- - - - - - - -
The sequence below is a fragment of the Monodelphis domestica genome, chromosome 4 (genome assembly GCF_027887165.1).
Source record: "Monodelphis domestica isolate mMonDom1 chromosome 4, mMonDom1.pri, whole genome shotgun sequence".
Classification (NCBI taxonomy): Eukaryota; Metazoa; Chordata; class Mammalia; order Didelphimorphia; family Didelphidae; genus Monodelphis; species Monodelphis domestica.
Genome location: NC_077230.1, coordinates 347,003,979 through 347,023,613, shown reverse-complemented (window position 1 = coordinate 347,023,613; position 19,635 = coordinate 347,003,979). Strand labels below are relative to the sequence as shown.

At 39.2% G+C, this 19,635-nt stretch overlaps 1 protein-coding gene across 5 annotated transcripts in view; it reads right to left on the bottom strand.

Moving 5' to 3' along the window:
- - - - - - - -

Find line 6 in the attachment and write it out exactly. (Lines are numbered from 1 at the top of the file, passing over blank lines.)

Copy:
Moving 5' to 3' along the window: